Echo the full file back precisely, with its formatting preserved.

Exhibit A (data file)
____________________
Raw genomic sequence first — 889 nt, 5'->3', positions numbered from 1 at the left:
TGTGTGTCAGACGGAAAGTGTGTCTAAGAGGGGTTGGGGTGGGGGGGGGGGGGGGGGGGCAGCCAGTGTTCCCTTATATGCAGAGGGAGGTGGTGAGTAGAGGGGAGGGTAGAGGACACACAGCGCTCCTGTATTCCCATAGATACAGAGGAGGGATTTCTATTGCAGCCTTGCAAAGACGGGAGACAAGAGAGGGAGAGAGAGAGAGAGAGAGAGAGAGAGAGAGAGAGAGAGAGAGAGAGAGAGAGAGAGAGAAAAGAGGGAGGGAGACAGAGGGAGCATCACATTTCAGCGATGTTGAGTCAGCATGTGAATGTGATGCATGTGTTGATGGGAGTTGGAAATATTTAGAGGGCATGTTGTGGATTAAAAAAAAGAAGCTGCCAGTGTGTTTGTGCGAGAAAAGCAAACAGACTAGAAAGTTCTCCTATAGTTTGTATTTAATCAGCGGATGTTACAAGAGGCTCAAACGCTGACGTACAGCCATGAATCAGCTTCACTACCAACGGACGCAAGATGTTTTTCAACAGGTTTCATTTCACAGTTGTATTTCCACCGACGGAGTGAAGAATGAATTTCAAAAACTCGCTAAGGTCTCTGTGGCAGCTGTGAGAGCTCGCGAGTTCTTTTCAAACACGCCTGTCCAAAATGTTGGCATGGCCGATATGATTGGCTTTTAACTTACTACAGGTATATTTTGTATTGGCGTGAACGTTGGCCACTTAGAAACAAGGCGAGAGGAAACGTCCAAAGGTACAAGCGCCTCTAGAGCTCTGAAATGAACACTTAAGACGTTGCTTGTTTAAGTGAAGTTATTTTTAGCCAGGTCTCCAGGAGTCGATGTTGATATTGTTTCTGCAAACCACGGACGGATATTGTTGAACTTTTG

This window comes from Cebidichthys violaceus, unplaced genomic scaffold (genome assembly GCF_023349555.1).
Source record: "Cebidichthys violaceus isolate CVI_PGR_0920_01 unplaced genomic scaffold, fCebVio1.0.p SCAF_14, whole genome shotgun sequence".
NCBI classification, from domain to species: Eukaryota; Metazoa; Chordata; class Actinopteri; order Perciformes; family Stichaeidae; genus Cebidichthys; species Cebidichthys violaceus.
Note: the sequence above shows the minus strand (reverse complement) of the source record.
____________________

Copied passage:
Raw genomic sequence first — 889 nt, 5'->3', positions numbered from 1 at the left:
TGTGTGTCAGACGGAAAGTGTGTCTAAGAGGGGTTGGGGTGGGGGGGGGGGGGGGGGGGCAGCCAGTGTTCCCTTATATGCAGAGGGAGGTGGTGAGTAGAGGGGAGGGTAGAGGACACACAGCGCTCCTGTATTCCCATAGATACAGAGGAGGGATTTCTATTGCAGCCTTGCAAAGACGGGAGACAAGAGAGGGAGAGAGAGAGAGAGAGAGAGAGAGAGAGAGAGAGAGAGAGAGAGAGAGAGAGAGAGAGAAAAGAGGGAGGGAGACAGAGGGAGCATCACATTTCAGCGATGTTGAGTCAGCATGTGAATGTGATGCATGTGTTGATGGGAGTTGGAAATATTTAGAGGGCATGTTGTGGATTAAAAAAAAGAAGCTGCCAGTGTGTTTGTGCGAGAAAAGCAAACAGACTAGAAAGTTCTCCTATAGTTTGTATTTAATCAGCGGATGTTACAAGAGGCTCAAACGCTGACGTACAGCCATGAATCAGCTTCACTACCAACGGACGCAAGATGTTTTTCAACAGGTTTCATTTCACAGTTGTATTTCCACCGACGGAGTGAAGAATGAATTTCAAAAACTCGCTAAGGTCTCTGTGGCAGCTGTGAGAGCTCGCGAGTTCTTTTCAAACACGCCTGTCCAAAATGTTGGCATGGCCGATATGATTGGCTTTTAACTTACTACAGGTATATTTTGTATTGGCGTGAACGTTGGCCACTTAGAAACAAGGCGAGAGGAAACGTCCAAAGGTACAAGCGCCTCTAGAGCTCTGAAATGAACACTTAAGACGTTGCTTGTTTAAGTGAAGTTATTTTTAGCCAGGTCTCCAGGAGTCGATGTTGATATTGTTTCTGCAAACCACGGACGGATATTGTTGAACTTTTG

This window comes from Cebidichthys violaceus, unplaced genomic scaffold (genome assembly GCF_023349555.1).
Source record: "Cebidichthys violaceus isolate CVI_PGR_0920_01 unplaced genomic scaffold, fCebVio1.0.p SCAF_14, whole genome shotgun sequence".
NCBI classification, from domain to species: Eukaryota; Metazoa; Chordata; class Actinopteri; order Perciformes; family Stichaeidae; genus Cebidichthys; species Cebidichthys violaceus.
Note: the sequence above shows the minus strand (reverse complement) of the source record.